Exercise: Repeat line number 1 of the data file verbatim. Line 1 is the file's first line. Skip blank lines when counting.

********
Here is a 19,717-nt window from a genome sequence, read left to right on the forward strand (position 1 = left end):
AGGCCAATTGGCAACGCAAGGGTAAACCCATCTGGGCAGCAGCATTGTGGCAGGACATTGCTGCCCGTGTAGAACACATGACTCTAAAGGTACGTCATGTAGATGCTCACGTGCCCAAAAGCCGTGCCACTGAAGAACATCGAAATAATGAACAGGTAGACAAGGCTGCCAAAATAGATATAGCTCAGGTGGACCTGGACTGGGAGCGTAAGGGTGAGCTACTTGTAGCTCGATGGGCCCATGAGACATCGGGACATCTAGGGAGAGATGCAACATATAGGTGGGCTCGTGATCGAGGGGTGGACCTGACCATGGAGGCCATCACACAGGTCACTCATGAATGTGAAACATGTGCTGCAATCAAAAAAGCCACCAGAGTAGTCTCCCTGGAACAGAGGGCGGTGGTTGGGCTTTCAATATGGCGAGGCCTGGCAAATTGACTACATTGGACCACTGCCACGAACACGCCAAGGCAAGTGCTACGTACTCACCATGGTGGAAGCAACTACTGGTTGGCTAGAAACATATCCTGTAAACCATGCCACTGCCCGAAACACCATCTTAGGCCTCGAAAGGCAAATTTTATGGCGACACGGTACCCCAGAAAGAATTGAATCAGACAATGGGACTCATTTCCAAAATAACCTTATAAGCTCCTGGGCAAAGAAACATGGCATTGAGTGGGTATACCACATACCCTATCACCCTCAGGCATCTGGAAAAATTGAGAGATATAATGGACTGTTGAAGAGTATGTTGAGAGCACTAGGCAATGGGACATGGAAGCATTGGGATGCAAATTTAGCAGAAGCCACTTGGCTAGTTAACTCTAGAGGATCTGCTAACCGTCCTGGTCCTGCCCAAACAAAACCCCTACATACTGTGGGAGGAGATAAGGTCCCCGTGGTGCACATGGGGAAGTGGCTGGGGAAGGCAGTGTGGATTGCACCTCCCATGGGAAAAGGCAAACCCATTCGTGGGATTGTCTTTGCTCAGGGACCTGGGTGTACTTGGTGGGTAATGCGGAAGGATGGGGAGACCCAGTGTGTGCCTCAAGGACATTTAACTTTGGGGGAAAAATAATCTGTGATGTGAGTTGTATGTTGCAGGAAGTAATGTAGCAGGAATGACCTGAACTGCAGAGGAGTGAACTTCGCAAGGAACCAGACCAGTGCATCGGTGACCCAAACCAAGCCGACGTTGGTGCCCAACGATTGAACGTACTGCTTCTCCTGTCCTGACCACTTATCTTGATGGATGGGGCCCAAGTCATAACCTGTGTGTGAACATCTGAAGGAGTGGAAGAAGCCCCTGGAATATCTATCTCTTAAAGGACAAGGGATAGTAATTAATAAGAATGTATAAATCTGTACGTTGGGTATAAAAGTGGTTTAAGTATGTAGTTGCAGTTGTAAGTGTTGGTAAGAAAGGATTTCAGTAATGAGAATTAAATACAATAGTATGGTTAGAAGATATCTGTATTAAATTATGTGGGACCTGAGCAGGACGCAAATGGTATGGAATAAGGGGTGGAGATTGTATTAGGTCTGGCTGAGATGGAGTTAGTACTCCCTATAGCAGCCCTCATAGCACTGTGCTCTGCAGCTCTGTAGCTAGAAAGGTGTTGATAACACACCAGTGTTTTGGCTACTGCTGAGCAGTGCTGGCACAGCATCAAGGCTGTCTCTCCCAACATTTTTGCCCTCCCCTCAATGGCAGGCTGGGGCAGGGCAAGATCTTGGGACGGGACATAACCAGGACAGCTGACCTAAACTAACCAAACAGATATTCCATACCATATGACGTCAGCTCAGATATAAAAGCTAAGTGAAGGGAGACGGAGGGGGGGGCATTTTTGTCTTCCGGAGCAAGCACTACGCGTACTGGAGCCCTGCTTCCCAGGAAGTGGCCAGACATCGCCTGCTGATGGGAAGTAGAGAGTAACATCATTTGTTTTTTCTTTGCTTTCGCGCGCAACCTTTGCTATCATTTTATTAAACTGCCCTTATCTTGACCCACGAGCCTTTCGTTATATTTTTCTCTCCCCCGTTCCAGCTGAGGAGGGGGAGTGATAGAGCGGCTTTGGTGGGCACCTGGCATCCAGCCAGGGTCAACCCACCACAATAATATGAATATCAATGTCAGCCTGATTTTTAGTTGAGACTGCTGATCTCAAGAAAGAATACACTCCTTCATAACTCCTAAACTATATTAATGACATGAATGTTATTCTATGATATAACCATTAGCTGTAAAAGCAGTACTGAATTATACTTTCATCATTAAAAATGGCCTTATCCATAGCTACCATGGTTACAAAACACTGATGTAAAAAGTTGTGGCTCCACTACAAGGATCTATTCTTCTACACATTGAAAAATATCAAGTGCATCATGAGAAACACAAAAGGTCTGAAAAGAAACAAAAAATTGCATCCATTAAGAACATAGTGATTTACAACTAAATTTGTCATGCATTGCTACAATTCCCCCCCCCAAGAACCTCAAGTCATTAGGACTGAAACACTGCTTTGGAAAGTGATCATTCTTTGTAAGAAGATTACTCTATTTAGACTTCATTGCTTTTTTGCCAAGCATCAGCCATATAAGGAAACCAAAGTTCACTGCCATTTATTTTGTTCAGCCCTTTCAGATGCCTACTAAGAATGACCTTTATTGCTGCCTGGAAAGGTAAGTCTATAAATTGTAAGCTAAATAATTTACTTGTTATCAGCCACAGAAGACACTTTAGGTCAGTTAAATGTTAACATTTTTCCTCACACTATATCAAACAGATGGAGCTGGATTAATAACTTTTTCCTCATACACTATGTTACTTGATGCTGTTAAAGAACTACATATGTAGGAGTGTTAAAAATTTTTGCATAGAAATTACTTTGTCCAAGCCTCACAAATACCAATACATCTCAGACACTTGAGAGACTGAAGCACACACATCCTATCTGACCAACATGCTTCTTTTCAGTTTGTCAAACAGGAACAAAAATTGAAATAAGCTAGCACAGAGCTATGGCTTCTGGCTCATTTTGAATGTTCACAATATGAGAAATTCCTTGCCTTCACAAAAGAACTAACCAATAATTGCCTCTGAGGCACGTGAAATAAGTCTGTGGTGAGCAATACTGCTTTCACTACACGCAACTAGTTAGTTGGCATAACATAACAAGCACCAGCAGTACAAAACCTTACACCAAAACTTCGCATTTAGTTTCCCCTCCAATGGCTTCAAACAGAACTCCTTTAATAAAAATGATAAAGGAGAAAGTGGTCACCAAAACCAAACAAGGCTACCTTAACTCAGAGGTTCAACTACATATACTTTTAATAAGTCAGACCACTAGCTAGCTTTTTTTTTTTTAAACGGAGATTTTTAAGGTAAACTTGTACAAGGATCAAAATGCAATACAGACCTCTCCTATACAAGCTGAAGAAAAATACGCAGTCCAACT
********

Here is a 19,717-nt window from a genome sequence, read left to right on the forward strand (position 1 = left end):